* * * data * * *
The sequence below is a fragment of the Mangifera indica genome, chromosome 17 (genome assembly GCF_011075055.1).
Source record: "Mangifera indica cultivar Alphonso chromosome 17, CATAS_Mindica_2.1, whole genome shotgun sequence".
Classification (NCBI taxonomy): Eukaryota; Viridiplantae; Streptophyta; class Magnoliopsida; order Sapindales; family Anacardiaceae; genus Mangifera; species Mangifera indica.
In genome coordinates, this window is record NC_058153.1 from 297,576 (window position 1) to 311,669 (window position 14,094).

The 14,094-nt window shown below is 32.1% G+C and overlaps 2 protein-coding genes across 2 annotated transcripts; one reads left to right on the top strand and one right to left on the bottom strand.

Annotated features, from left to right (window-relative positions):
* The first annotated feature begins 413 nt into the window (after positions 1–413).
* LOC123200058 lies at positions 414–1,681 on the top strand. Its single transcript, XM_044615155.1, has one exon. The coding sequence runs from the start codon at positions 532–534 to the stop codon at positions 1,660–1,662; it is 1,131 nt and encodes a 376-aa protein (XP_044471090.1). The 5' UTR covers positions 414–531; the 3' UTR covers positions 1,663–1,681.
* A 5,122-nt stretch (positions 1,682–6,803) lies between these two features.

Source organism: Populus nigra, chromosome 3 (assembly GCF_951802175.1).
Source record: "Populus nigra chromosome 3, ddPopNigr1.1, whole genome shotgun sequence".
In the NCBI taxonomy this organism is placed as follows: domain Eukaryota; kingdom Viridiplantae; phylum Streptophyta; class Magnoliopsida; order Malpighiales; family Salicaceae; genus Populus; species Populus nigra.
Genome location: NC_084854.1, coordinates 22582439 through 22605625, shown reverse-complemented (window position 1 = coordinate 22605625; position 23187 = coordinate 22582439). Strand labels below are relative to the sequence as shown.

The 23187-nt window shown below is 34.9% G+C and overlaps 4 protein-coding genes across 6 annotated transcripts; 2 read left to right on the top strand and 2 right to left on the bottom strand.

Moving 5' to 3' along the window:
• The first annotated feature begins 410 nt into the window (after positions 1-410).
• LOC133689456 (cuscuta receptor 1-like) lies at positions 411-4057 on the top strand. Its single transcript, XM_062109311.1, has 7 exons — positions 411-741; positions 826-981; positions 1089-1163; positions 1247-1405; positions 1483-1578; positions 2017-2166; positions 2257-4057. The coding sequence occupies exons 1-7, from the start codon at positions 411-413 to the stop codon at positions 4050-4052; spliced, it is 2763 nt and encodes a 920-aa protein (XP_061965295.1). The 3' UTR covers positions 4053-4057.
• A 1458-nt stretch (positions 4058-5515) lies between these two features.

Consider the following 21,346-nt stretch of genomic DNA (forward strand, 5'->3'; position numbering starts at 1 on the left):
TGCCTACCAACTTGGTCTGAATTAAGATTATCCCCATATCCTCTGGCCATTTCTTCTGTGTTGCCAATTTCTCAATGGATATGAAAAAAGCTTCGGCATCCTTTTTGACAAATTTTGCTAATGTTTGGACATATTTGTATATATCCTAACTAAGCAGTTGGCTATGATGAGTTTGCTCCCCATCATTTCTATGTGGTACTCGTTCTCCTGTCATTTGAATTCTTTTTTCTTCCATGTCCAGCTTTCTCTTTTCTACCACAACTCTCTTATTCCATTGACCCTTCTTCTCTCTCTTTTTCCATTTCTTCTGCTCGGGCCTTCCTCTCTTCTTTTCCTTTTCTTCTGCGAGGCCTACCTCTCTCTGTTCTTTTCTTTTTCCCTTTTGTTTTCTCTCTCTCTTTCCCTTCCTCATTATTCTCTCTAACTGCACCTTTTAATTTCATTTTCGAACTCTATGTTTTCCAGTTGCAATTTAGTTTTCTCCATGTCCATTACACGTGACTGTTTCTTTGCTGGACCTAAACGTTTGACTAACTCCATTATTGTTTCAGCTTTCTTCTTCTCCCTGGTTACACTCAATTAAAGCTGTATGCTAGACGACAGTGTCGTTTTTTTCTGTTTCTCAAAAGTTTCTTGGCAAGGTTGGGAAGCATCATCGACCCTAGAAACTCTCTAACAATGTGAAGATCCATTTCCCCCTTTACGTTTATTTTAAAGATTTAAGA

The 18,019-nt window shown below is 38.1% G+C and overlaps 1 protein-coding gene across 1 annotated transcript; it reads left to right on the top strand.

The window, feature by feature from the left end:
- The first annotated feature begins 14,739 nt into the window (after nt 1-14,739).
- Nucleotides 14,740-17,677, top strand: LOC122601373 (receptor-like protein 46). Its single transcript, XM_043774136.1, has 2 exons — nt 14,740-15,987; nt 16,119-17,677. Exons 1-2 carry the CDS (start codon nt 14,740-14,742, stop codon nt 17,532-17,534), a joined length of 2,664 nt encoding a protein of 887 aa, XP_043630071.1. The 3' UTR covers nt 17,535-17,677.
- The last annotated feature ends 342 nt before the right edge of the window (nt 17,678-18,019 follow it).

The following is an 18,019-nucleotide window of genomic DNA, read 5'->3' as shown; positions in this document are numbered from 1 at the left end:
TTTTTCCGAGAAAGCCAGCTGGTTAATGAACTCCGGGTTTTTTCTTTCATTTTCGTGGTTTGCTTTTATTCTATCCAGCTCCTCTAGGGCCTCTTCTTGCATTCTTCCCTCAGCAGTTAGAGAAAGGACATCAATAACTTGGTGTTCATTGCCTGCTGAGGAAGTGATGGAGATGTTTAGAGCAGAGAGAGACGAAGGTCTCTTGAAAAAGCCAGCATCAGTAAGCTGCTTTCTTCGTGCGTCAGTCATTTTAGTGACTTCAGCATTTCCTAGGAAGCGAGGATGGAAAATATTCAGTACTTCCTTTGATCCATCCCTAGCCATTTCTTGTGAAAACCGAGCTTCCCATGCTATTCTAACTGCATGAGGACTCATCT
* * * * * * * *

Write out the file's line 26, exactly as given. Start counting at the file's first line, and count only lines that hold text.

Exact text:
The following is an 18,019-nucleotide window of genomic DNA, read 5'->3' as shown; positions in this document are numbered from 1 at the left end: